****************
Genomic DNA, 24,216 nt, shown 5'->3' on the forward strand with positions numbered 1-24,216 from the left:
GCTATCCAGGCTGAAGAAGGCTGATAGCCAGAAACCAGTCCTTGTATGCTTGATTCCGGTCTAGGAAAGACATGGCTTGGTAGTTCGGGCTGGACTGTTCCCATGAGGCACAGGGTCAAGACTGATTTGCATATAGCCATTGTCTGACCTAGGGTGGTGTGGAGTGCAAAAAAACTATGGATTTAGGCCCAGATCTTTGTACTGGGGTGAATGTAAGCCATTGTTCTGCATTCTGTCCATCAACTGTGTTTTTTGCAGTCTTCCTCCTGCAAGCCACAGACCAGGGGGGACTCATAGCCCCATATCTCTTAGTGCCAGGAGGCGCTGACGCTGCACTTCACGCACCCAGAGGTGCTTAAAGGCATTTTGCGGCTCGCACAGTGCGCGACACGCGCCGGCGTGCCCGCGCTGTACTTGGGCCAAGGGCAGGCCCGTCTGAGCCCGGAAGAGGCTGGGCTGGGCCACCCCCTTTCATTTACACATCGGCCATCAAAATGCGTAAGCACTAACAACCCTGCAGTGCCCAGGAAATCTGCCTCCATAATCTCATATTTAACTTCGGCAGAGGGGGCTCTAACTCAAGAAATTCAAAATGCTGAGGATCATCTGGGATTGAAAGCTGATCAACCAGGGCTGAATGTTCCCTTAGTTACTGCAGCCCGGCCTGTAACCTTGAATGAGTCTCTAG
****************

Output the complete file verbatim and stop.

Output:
Genomic DNA, 24,216 nt, shown 5'->3' on the forward strand with positions numbered 1-24,216 from the left:
GCTATCCAGGCTGAAGAAGGCTGATAGCCAGAAACCAGTCCTTGTATGCTTGATTCCGGTCTAGGAAAGACATGGCTTGGTAGTTCGGGCTGGACTGTTCCCATGAGGCACAGGGTCAAGACTGATTTGCATATAGCCATTGTCTGACCTAGGGTGGTGTGGAGTGCAAAAAAACTATGGATTTAGGCCCAGATCTTTGTACTGGGGTGAATGTAAGCCATTGTTCTGCATTCTGTCCATCAACTGTGTTTTTTGCAGTCTTCCTCCTGCAAGCCACAGACCAGGGGGGACTCATAGCCCCATATCTCTTAGTGCCAGGAGGCGCTGACGCTGCACTTCACGCACCCAGAGGTGCTTAAAGGCATTTTGCGGCTCGCACAGTGCGCGACACGCGCCGGCGTGCCCGCGCTGTACTTGGGCCAAGGGCAGGCCCGTCTGAGCCCGGAAGAGGCTGGGCTGGGCCACCCCCTTTCATTTACACATCGGCCATCAAAATGCGTAAGCACTAACAACCCTGCAGTGCCCAGGAAATCTGCCTCCATAATCTCATATTTAACTTCGGCAGAGGGGGCTCTAACTCAAGAAATTCAAAATGCTGAGGATCATCTGGGATTGAAAGCTGATCAACCAGGGCTGAATGTTCCCTTAGTTACTGCAGCCCGGCCTGTAACCTTGAATGAGTCTCTAG